Well it's about time!
When the alien Chitauri threaten to destroy New York City, Tony Stark must suit up in his Mark VII heavy-combat armor to launch a nuclear missile at the approaching enemy fleet. Iron Man pushes the suit to its limit, losing power and crashing to the earth as the Chitauri are disabled and the wormhole destroyed at last.
You know, the fact that all these Marvel Studios: The First Ten Years toys have two separate bio paragraphs is really wreaking havok with our standard page layout. The back of the box has the usual character-specific informational text, while the side has info about the movie the toy comes from. You're killing me, Smalls!
Equipped with a mighty Vibranium
arc reactor and enhanced flight capacities, the Mark VII is a Fully-Loaded Rapid Deployment suit built for heavy combat.
We normally believe in a philosophy of "better late than never," but that only applies to figures that had no opportunity before. Hasbro has had innumerable chances to release an Iron Man Mk.7 in the six years since Avengers came out. Not just in the standard lines, but also in any number of multipacks. It's always been a weirdly conspicuous absence that they didn't make this armor in 2012, especially since him getting it was such an important part of the movie. Granted, not as important as him getting the Mk.6 in Iron Man 2, but still fairly central. And yet. It took a special, overpriced anniversary toyline for it to finally make it into plastic in the hobby's predominant scale.
The figure's sculpt is entirely new. Perhaps that's why Hasbro didn't make one before? The only difference between the Mark IV and the Mark VI was the chestplate, so that meant molds could be reused - the Mark VII doesn't share parts with anything else.
Comparing this armor to the one that immediately preceded it, the most obvious change are the bars that run over the shoulders. And, of course, the return to a round repulsor rather than triangular; remember, it wasn't the shape of the repulsor that was killing him, but what it was made of. Oh, and that stuff about Vibranium? This isn't the first toy to mention it. The movie never named it as the new element, but apparently it was in the script at one point, because the novelization specifically identifies it, and the toys confirm it as canon.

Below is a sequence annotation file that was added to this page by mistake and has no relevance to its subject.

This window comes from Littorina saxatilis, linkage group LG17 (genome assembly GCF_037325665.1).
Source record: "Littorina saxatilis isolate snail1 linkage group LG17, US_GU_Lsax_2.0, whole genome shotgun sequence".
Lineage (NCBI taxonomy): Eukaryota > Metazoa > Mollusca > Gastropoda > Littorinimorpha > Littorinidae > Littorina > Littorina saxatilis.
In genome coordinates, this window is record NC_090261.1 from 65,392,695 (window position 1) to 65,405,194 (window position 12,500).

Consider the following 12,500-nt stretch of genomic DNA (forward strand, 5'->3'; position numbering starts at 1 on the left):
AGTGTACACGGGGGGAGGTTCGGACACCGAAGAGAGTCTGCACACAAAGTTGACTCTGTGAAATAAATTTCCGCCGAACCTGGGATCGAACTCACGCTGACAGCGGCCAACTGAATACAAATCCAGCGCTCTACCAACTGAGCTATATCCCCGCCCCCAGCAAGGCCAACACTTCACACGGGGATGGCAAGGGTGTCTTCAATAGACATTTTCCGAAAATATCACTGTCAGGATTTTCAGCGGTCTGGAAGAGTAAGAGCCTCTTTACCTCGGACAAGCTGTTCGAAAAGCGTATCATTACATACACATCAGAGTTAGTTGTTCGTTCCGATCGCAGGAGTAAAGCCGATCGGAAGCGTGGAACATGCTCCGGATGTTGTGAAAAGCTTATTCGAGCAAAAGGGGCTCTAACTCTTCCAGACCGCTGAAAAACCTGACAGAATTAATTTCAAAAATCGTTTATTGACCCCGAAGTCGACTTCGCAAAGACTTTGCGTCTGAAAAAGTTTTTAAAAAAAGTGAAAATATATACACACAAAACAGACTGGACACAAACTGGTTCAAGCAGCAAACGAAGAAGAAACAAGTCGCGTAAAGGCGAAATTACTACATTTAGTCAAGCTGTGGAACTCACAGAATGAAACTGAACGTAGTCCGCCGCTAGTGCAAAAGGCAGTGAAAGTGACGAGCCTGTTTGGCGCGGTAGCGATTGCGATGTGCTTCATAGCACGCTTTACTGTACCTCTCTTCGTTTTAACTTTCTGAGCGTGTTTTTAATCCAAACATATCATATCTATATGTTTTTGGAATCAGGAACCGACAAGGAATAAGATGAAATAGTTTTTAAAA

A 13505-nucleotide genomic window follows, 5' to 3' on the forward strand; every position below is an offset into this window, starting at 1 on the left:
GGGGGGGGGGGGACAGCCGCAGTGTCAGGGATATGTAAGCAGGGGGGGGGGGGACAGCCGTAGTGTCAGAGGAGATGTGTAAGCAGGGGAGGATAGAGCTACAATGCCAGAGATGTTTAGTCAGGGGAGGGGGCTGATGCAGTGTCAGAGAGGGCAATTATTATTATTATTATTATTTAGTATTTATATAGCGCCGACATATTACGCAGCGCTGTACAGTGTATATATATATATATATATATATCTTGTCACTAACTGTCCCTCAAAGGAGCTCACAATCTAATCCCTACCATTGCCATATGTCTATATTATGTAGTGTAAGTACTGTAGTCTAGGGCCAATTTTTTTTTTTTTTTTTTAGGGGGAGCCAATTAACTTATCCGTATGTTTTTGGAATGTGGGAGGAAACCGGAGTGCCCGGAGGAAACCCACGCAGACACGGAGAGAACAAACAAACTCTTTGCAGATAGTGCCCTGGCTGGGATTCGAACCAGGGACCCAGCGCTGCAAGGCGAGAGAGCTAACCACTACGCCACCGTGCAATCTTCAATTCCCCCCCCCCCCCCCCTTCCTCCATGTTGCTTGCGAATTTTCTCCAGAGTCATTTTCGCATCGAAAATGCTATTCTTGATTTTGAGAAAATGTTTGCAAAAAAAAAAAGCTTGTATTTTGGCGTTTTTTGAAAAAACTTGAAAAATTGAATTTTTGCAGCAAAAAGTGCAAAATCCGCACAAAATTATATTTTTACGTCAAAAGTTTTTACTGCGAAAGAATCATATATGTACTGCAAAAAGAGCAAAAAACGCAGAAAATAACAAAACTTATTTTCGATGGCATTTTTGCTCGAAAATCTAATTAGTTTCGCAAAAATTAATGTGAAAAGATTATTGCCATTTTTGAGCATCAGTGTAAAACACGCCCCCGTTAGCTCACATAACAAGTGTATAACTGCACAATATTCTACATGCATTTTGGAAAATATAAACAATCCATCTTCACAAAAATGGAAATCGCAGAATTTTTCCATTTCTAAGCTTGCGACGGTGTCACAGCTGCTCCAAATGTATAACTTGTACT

A less-immediately identifable difference is the addition of a set of thrusters mounted on the back of the suit. The idea is that
these will do the heavy lifting (so to speak) when it comes to flight, allowing the hands to be free, rather than being used for propulsion. It also gives the suit more speed and better handling. In the movie, a series of flaps open on the back of the armor, but the only way to do that here would have been to make separate, articulated pieces. So Hasbro made separate, articulated pieces. You can hinge them open to make him fly better!
Colorwise, this suit moves the silver up from the knees onto the thighs, and the gold is just on the fronts and backs of the legs, not the sides. He also loses the silver on his biceps, leaving just gold (while the rest of the upper arm remains red). There are a few gold marks on the abdomen, and small notches just under the knees. The helmet is the usual design, with glowing blue eyes, while the repulsor is a flat white.
Although it's a new sculpt, the helmet is mostly the same design it's not a massive difference, and also as the Mark II through Mark VI had, so means a big missed opportunity. Consider the Captain America vs. Crossbones
set, with its alternate heads - why is there no Tony Stark head included here? Either bare or just with the mask part ripped off? We all recall Robert Downey Jr's contract with Marvel was up after four movies: three Iron Men and one Avengers; they extended that for Avengers II: Season of the Witch and Infinity War, but had to negotiate to get him into Civil War and Spider-Man, so maybe the new contract had higher prices for likeness rights? Whatever the case, it's a disappointment, especially with the quality of likenesses that Hasbro is delivering now.
That's not to say there are no accessories, though. He gets an extra pair of hand with holes in the palms to accommodate the
blast effects we've seen before - a translucent yellow this time. Rather than trying to articulate the hands and make us deal with the armored flaps on the back of the hands, these have the flaps molded with a 90° bend so the hands can be appropriately flexed back for the first time. Smart!
The articulation is the same as we've come to expect from Marvel Legends - with the addition of four hinges on the back-wings, of course: balljointed head, hinged neck, swivel/hinge shoulders, swivel biceps, double-hinged elbows, swivel/hinge wrists in one set of hands and plain swivels in the other, a balljointed chest and hips, swivel thighs, double-hinged knees, and swivel/hinged ankles. It's not quite enough to get him into a full superhero landing pose, but he's plenty poseable for lots of fun.
Iron Man Mark VII is a long-delayed figure. The armor debuted in Avengers 1 and appeared in Iron Man 3 (2012 and 2013, respectively), and we've been waiting for a toy of it ever since. This one is more expensive than it should be, and is missing at least one important accessory, but at last it exists. Six years delayed, it exists.